Before we can travel and colonize Mars (which probably won’t happen for the next 2 or 3 decades), NASA is taking no chances when it comes to medical science and the possibility of being far from earth’s hospitals. NASA is offering a challenge to any science or medical team to create thick, metabolically functional human vascularized organ tissue in a controlled lab setting. The contest is called the Vascular Tissue Challenge, and the first three teams to succeed will split a total prize money of $500,000 (if only one team succeeds, they get the full prize). Since vast resources will be needed for the trip and eventual colonization of Mars, NASA is making sure it protects the most important resource of all: Humans. Since space travel takes a toll on the human body, not to mention the high probability of accidents that may happen on Mars, vascular tissue or functional human tissue substitutes are needed.
The NASA challenge is in partnership with the non-profit Methuselah Foundation’s New Organ Alliance. Basically, it is attempting to create regenerative functional human tissue in order to improve regenerative medicine not only for Mars but also on Earth. The nearest thing in relation to this in popular science fiction films is the skin and tissue grafting and healing scenes used in the 2013 film, Elysium starring Matt Damon (who incidentally would star later on in the 2015 film, The Martian, about an exploratory trip to Mars). Related cells that are joined together are collectively referred to as tissue, and these cells work together as organs to accomplish specific functions in the human body. Blood vessels around the cells vascularize, providing nutrients to the tissue to keep it healthy. The vascularized, thick-tissue models resulting from this challenge will function as organ analogs, or models, that can be used to study deep space environmental effects, such as radiation, and to develop strategies to minimize the damage to healthy human cells.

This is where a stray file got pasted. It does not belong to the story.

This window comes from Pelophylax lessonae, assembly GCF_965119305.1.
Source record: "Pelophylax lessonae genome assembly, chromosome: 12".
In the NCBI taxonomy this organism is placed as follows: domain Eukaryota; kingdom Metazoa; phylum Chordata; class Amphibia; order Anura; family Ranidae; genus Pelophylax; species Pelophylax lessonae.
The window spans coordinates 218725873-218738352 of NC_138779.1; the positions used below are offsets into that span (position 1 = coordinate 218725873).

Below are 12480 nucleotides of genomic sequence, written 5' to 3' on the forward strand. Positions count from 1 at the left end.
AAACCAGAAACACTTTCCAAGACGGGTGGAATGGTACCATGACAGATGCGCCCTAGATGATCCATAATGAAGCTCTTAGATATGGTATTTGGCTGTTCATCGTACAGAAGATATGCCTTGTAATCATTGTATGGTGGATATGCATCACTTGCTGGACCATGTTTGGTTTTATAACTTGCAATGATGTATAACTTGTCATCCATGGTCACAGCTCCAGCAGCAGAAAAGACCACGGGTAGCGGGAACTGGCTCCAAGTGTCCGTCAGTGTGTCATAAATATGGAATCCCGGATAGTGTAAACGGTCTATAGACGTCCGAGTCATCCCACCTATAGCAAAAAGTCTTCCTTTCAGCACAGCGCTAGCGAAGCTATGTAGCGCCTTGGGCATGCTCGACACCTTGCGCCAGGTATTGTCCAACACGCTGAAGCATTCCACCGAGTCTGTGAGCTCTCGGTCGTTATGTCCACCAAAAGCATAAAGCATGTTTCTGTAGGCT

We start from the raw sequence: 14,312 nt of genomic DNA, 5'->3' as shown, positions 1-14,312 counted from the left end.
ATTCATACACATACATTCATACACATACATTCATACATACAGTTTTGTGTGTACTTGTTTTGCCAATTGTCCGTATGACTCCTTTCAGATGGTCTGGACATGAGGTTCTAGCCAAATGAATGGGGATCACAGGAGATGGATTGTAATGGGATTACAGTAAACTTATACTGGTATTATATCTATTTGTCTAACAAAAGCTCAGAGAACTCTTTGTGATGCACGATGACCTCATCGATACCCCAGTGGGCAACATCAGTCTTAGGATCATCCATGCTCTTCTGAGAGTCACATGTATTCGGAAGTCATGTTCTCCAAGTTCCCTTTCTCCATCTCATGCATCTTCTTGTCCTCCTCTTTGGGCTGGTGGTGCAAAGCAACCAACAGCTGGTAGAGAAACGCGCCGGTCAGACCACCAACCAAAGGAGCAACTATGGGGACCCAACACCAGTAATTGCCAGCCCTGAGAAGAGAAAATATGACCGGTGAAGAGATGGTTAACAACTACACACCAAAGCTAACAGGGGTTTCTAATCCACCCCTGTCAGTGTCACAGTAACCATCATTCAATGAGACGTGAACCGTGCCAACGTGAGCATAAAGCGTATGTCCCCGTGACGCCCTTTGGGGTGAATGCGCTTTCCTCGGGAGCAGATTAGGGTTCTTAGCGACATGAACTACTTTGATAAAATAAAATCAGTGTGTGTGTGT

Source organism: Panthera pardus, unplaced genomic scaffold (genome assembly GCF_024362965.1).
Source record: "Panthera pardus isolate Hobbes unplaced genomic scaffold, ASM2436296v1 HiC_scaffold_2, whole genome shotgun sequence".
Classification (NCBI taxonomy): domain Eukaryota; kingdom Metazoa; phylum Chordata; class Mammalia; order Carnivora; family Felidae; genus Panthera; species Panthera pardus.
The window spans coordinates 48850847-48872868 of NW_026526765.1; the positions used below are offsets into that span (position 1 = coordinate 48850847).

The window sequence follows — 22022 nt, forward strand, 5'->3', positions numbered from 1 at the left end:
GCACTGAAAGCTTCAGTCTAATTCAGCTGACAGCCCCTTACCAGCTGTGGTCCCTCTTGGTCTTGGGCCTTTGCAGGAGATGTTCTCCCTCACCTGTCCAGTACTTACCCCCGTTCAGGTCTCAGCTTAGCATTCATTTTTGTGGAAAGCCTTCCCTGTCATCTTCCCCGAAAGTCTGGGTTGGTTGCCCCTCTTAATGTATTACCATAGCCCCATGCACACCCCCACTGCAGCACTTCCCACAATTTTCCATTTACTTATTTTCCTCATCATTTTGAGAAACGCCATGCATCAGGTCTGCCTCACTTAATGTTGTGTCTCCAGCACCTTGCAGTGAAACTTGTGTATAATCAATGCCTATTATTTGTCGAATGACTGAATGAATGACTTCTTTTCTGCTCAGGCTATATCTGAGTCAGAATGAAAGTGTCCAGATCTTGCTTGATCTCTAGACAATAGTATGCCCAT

Studying these effects will help create ways to prevent negative effects of space travel on humans during long duration, deep space missions. On Earth, the vascularized tissue could be used in pharmaceutical testing or disease modeling. The challenge also could accelerate new research and development in the field of organ transplants. Competitors must produce vascularized tissue that is more than one centimeter in thickness and maintains more than 85 percent survival rate of the required cells through a rigid 30-day trial period. Teams must demonstrate three successful trials with at least a 75 percent success rate to win an award. In addition to the laboratory trials, teams must also submit a proposal that details how they would further advance some aspect of their research through a microgravity experiment that could be conducted in the U.S. National Laboratory on the International Space Station. Success of this challenge and research will definitely go a long way in improving medical science along the lines of tissue transplants.